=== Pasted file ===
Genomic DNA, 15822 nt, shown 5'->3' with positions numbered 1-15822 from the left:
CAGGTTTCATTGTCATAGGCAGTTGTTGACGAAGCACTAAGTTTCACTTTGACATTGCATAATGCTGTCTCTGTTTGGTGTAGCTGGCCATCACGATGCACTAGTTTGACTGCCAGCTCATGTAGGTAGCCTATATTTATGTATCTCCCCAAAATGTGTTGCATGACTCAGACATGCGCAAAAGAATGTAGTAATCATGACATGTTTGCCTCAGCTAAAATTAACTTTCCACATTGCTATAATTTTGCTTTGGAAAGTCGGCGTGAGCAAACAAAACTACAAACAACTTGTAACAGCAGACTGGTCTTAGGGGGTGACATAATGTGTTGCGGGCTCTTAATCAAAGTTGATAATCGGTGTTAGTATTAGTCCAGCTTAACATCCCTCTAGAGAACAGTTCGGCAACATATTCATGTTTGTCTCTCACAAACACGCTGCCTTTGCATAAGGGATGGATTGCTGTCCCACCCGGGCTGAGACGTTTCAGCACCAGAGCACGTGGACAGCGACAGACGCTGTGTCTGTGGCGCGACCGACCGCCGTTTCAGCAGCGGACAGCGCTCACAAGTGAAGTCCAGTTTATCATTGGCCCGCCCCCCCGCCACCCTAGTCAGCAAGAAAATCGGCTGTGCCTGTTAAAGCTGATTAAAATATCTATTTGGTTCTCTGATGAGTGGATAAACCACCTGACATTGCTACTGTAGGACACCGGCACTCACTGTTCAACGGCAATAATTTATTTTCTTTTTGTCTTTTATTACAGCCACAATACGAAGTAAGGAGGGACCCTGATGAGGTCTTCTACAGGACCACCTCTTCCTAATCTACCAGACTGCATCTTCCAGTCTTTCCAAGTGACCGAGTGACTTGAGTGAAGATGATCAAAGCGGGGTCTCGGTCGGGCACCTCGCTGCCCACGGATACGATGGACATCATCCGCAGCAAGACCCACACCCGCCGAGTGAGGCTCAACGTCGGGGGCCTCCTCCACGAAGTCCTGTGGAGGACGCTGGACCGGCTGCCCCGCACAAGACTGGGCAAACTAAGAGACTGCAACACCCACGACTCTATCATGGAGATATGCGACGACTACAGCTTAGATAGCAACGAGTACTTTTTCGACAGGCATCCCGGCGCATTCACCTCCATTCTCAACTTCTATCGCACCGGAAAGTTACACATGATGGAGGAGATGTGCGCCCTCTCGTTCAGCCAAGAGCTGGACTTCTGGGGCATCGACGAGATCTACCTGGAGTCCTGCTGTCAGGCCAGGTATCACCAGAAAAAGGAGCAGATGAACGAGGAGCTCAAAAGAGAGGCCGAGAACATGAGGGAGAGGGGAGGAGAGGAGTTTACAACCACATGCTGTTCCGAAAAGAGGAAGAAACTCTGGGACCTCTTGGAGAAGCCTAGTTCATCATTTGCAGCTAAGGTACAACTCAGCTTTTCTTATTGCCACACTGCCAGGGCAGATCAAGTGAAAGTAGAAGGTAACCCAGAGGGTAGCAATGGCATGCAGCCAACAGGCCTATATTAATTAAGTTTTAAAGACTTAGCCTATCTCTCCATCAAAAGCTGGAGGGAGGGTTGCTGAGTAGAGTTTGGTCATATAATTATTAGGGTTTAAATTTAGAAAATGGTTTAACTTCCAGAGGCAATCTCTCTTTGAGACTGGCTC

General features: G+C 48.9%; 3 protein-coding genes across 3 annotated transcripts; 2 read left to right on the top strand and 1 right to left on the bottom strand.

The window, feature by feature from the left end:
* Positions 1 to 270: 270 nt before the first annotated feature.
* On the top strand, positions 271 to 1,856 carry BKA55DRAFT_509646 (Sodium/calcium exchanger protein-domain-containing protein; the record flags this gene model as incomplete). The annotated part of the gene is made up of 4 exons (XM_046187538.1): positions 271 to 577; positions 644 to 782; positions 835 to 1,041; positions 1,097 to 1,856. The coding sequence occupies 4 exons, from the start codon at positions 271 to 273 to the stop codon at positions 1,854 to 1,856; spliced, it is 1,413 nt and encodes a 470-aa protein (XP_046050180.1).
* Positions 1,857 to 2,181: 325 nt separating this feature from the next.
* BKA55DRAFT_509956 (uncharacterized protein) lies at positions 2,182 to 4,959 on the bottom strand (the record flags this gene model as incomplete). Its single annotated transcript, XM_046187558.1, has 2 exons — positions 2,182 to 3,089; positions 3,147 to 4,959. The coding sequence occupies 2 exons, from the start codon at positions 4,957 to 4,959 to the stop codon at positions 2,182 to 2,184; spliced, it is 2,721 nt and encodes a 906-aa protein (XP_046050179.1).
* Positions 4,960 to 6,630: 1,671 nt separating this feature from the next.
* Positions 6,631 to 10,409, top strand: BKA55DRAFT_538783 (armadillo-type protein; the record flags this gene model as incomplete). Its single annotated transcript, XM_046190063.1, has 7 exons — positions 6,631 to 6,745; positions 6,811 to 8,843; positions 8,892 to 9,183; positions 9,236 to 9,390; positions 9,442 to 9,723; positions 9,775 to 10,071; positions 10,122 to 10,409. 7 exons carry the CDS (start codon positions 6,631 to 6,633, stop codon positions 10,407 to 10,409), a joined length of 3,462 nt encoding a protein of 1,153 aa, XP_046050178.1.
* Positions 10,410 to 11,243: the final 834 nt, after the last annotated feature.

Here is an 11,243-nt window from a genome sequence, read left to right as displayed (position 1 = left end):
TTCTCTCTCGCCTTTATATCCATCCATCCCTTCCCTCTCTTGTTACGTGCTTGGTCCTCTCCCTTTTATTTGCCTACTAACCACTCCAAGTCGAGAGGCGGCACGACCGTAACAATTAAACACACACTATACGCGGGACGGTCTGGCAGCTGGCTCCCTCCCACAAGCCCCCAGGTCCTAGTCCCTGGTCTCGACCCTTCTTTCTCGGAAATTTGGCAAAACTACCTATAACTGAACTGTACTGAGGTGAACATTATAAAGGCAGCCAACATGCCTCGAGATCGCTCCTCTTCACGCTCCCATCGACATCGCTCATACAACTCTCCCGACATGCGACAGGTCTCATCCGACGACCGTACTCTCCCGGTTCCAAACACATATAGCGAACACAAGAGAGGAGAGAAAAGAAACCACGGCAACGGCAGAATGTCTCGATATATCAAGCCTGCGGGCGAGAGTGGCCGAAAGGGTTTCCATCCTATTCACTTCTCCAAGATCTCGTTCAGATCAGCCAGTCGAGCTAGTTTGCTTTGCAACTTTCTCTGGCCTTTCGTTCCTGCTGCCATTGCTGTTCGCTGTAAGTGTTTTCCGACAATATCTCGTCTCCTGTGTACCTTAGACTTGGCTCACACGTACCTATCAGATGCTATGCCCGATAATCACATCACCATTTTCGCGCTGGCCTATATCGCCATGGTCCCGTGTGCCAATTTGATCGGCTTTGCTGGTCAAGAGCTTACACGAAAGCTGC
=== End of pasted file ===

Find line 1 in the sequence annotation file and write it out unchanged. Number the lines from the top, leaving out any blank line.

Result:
Genomic DNA, 15822 nt, shown 5'->3' with positions numbered 1-15822 from the left: